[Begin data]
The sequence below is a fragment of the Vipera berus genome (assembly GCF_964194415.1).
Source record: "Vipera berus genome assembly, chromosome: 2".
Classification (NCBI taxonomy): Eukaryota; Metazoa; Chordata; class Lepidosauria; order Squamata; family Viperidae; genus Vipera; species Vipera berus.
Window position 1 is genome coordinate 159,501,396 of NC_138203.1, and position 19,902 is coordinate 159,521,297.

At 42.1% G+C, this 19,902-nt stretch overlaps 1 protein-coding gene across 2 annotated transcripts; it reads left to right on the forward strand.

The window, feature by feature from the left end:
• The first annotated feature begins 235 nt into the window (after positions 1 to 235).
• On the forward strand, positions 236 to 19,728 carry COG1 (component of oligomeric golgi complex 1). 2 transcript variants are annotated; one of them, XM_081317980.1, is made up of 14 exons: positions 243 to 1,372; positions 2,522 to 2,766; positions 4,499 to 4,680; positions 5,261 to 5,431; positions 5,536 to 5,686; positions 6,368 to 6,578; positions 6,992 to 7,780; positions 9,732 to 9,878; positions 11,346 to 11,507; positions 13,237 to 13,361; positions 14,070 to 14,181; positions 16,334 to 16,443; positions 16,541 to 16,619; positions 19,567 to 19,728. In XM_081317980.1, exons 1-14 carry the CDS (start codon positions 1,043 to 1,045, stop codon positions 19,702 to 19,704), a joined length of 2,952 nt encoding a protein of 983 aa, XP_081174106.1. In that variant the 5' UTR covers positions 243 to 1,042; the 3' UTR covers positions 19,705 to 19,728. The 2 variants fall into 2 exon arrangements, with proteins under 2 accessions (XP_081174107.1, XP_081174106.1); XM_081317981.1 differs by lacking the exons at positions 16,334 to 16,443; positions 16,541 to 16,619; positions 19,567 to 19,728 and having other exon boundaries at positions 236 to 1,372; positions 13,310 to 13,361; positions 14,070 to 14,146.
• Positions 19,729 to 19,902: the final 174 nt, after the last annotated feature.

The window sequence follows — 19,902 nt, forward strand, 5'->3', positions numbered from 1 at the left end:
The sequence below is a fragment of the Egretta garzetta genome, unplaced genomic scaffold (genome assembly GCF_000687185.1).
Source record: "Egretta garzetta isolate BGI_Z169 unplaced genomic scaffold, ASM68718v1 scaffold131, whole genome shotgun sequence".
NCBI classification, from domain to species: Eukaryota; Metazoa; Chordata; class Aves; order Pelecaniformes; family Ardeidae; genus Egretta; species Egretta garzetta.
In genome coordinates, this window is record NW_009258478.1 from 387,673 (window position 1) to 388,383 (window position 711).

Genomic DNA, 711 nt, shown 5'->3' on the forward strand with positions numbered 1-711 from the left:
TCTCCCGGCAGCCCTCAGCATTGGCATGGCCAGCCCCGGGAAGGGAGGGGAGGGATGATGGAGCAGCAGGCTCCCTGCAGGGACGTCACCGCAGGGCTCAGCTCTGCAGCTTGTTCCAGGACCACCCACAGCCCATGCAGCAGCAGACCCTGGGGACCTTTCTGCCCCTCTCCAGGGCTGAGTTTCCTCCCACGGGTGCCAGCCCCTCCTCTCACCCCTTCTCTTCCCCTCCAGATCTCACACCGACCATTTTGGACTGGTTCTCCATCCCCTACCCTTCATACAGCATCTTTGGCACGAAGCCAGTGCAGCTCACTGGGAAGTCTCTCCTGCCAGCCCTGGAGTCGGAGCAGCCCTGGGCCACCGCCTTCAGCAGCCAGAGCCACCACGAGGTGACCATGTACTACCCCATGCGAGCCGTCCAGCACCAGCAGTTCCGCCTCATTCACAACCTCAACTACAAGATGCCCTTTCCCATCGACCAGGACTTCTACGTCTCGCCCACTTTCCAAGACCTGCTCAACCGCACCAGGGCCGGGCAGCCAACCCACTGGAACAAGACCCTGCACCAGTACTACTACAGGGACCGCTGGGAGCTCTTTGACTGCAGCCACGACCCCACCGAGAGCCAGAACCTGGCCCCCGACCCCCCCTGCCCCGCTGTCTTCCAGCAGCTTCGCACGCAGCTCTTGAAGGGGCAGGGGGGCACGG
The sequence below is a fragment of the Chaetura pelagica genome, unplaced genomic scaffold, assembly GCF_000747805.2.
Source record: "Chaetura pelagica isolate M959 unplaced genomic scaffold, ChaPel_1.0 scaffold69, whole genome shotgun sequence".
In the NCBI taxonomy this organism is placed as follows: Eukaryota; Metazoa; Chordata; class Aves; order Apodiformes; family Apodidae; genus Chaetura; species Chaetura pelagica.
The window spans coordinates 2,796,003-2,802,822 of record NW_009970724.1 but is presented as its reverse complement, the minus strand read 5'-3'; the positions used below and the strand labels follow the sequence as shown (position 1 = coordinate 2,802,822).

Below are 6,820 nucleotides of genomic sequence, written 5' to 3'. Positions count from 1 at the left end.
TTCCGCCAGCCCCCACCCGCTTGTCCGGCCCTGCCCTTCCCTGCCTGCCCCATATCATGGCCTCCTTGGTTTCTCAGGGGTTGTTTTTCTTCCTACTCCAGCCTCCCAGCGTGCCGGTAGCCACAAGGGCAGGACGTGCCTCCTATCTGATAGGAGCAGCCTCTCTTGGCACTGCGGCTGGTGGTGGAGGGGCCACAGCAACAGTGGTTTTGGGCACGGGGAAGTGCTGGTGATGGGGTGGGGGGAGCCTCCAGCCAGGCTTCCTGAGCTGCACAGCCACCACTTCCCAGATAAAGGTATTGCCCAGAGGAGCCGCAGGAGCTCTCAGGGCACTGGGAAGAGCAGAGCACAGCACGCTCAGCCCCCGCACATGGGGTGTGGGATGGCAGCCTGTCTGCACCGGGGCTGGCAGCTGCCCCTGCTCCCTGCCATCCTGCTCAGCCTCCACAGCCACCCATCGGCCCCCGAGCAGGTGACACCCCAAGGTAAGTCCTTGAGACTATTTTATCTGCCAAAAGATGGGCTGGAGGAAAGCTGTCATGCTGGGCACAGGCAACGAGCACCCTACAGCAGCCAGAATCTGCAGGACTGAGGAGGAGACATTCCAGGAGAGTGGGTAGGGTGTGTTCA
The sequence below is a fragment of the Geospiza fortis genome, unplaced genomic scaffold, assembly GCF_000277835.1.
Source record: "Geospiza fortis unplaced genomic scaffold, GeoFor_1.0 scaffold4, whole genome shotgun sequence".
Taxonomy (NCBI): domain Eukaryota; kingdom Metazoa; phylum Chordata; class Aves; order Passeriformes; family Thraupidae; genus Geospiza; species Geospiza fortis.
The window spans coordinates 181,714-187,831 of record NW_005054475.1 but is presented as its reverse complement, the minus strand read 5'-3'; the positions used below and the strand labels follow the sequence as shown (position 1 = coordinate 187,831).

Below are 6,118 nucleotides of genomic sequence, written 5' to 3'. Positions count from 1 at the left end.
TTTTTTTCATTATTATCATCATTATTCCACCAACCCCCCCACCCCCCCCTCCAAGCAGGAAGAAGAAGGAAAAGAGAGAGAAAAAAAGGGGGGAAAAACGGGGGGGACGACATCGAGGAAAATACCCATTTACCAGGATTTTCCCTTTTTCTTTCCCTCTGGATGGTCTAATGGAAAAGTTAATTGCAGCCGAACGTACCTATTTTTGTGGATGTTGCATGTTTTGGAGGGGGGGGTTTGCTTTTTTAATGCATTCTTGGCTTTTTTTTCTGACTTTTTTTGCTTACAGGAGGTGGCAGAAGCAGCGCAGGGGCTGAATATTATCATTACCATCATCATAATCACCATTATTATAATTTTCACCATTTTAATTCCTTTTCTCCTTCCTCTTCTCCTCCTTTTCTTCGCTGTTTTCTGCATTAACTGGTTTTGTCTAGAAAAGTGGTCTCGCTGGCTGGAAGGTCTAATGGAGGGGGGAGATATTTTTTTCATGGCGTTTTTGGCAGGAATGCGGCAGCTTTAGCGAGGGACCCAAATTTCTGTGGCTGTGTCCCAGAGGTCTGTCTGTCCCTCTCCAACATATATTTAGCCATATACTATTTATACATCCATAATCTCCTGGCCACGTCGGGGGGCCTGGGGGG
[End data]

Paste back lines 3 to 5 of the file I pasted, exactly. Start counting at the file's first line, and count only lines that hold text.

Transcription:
Classification (NCBI taxonomy): Eukaryota; Metazoa; Chordata; class Lepidosauria; order Squamata; family Viperidae; genus Vipera; species Vipera berus.
Window position 1 is genome coordinate 159,501,396 of NC_138203.1, and position 19,902 is coordinate 159,521,297.

At 42.1% G+C, this 19,902-nt stretch overlaps 1 protein-coding gene across 2 annotated transcripts; it reads left to right on the forward strand.